Introduction If you’re not careful, camera shake can ruin your photos. Pressing the shutter button whilst hand-holding the camera/lens may cause slight camera/lens movement during exposure and thus could blur the image. Much of the time, you won’t notice the effects of camera shake. If you are shooting with a fast shutter speed or a wide-angle lens, the blurring may not be significant− but it will still be there, and might appear if you have a big enlargement made from the image.
Overcoming Camera Shake The only way to overcome camera shake is to eliminate the movement of the camera and lens during the exposure. The two obvious ways to do this are by using a shutter speed that is faster than the reciprocal of (your sensor crop multiplied by any fitted extender multiplied by the focal length of your lens) or by attaching the camera to something that will not move, such as a heavy tripod or professional beanbag.
Another Way Fortunately, lens manufacturers do offer another method of reducing, if not eliminating, the effects of camera shake. Image stabilised (IS), vibration reduction (VR), optical stabilised (OS) lenses, approach the problem laterally. They all work slightly differently but essentially rather than trying to stop the movement of a hand-held camera, they seek to introduce an opposing movement within the lens. Their aim is to keep the image static on the sensor or film, despite the movement of the camera.
Power for these lenses comes from the camera battery, so there will be fewer exposures per battery charge when an IS lens is attached to the camera and switched on.
IS types There are basically two types of IS lenses:
- Type 1 detects movement in the pitch axis (raising or lowering of the lens relative to the camera) or yaw axis (spinning yourself around a central point also known as panning) and will try to correct these movements.
- Type 2 just detects movement in the yaw axis i.e. when you are panning and switches off the IS correction in that direction (horizontal or vertical). IS correction in the direction of perpendicular to the panning movement continues as normal to help give a sharper image.
Performance IS lenses are usually effective with camera movement from 0.5Hz to 20Hz (1Hz is one movement cycle per second). This will cope not only with situations from simple camera shake (0.5Hz to 3Hz), but also the engine vibrations encountered when shooting from a moving vehicle or helicopter (10Hz to 20Hz). There is no reduction in the optical performance of an IS lens.
Fitting to a tripod Whilst some lenses detect being fitted to a tripod and will automatically turn the IS off, generally, you should turn the IS off when attaching the camera & lens to a tripod. You can leave it turned on whilst connected to a monopod as as it is unlikely you will be able to keep this type of support perfectly still.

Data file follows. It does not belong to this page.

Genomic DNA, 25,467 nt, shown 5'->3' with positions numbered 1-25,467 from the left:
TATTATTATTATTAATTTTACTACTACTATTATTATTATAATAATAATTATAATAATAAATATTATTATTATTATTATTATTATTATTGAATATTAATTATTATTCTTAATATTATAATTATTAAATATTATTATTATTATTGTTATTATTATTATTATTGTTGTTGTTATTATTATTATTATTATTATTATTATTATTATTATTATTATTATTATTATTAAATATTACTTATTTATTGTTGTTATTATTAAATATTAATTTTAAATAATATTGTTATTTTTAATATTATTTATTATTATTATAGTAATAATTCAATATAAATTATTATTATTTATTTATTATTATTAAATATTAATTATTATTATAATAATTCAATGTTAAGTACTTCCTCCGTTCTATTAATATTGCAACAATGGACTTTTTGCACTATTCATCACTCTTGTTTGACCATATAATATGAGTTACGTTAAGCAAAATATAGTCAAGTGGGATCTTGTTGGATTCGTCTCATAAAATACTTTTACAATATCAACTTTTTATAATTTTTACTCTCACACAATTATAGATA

How effective is IS on a lens? The earliest IS lenses manufactured in the 90s offered a gain of up to 2 stops, i.e. if you can obtain a sharp image without image stabilisation at a shutter speed of 1/60th of a second, you will produce results of similar sharpness at 1/15th of a second with image stabilisation, other factors staying the same.
- More recent IS lenses have improved their effectiveness, giving a three-step, four-step or a five-step gain. A four-step gain means that shooting with a shutter speed of 1/15th of a second with image stabilisation gives the same image sharpness as shooting at 1/250th of a second without image stabilisation, other factors remaining constant.
- One of these factors is focal length. Increasing focal length not only magnifies the subject − it also magnifies the effects of camera shake. A useful guide is that you should use a shutter speed at least equal to the reciprocal of (your sensor crop multiplied by any fitted extender multiplied by the focal length of your lens) when holding the camera and lens by hand. If the focal length of the lens is 200mm with a 1.6 crop sensor and a 1.4x extender, then the shutter speed should be at least 1/448th of a second, so 1/500s is ok. Don’t forget that telephoto lenses are heavy and as such, difficult to be handheld. This is one advantage of using an IS lens over a non-IS lens.
Where can you find IS lenses IS used to only be found on the super telephoto lenses but have now worked their way across a number of lenses including 70-200mm, 24-105mm, 100mm macro and 16-35mm wide angle plus lots more lenses.
Cost Naturally, the costs of an IS lens vs a non IS lens is as you would expect much more expensive as the manufacturers will attempt to recover their development costs.